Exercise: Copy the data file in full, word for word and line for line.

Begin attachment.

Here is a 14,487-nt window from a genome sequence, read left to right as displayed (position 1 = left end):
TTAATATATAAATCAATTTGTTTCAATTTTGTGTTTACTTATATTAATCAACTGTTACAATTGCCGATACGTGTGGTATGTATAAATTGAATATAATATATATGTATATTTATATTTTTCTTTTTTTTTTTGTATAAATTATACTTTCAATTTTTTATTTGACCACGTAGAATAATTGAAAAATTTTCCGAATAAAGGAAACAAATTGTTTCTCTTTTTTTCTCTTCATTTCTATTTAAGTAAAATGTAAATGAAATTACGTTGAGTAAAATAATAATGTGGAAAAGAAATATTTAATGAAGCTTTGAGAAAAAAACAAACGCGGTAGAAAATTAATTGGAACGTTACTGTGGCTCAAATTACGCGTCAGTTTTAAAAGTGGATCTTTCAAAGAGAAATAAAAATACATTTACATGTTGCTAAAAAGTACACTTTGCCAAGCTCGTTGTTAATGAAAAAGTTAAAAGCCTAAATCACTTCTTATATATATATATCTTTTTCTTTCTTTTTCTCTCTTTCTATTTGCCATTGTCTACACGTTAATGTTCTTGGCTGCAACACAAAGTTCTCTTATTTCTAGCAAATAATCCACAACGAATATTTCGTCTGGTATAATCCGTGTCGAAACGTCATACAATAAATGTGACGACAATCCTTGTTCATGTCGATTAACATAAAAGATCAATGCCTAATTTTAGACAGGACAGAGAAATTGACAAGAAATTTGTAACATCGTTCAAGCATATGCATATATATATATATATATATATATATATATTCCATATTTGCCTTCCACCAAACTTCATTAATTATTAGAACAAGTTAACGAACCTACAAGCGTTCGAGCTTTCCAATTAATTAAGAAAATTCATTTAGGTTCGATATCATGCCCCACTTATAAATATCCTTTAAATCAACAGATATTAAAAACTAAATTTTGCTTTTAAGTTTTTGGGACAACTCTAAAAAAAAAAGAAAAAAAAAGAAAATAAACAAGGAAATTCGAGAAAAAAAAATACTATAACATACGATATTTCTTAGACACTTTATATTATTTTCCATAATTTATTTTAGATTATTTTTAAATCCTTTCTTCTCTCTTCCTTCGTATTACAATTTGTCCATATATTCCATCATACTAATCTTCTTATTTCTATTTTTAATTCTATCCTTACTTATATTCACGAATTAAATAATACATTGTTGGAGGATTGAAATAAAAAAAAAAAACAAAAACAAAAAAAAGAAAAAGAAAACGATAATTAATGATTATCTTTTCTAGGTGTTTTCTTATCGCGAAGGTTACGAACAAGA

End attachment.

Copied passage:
Here is a 14,487-nt window from a genome sequence, read left to right as displayed (position 1 = left end):
TTAATATATAAATCAATTTGTTTCAATTTTGTGTTTACTTATATTAATCAACTGTTACAATTGCCGATACGTGTGGTATGTATAAATTGAATATAATATATATGTATATTTATATTTTTCTTTTTTTTTTTGTATAAATTATACTTTCAATTTTTTATTTGACCACGTAGAATAATTGAAAAATTTTCCGAATAAAGGAAACAAATTGTTTCTCTTTTTTTCTCTTCATTTCTATTTAAGTAAAATGTAAATGAAATTACGTTGAGTAAAATAATAATGTGGAAAAGAAATATTTAATGAAGCTTTGAGAAAAAAACAAACGCGGTAGAAAATTAATTGGAACGTTACTGTGGCTCAAATTACGCGTCAGTTTTAAAAGTGGATCTTTCAAAGAGAAATAAAAATACATTTACATGTTGCTAAAAAGTACACTTTGCCAAGCTCGTTGTTAATGAAAAAGTTAAAAGCCTAAATCACTTCTTATATATATATATCTTTTTCTTTCTTTTTCTCTCTTTCTATTTGCCATTGTCTACACGTTAATGTTCTTGGCTGCAACACAAAGTTCTCTTATTTCTAGCAAATAATCCACAACGAATATTTCGTCTGGTATAATCCGTGTCGAAACGTCATACAATAAATGTGACGACAATCCTTGTTCATGTCGATTAACATAAAAGATCAATGCCTAATTTTAGACAGGACAGAGAAATTGACAAGAAATTTGTAACATCGTTCAAGCATATGCATATATATATATATATATATATATATATATTCCATATTTGCCTTCCACCAAACTTCATTAATTATTAGAACAAGTTAACGAACCTACAAGCGTTCGAGCTTTCCAATTAATTAAGAAAATTCATTTAGGTTCGATATCATGCCCCACTTATAAATATCCTTTAAATCAACAGATATTAAAAACTAAATTTTGCTTTTAAGTTTTTGGGACAACTCTAAAAAAAAAAGAAAAAAAAAGAAAATAAACAAGGAAATTCGAGAAAAAAAAATACTATAACATACGATATTTCTTAGACACTTTATATTATTTTCCATAATTTATTTTAGATTATTTTTAAATCCTTTCTTCTCTCTTCCTTCGTATTACAATTTGTCCATATATTCCATCATACTAATCTTCTTATTTCTATTTTTAATTCTATCCTTACTTATATTCACGAATTAAATAATACATTGTTGGAGGATTGAAATAAAAAAAAAAAACAAAAACAAAAAAAAGAAAAAGAAAACGATAATTAATGATTATCTTTTCTAGGTGTTTTCTTATCGCGAAGGTTACGAACAAGA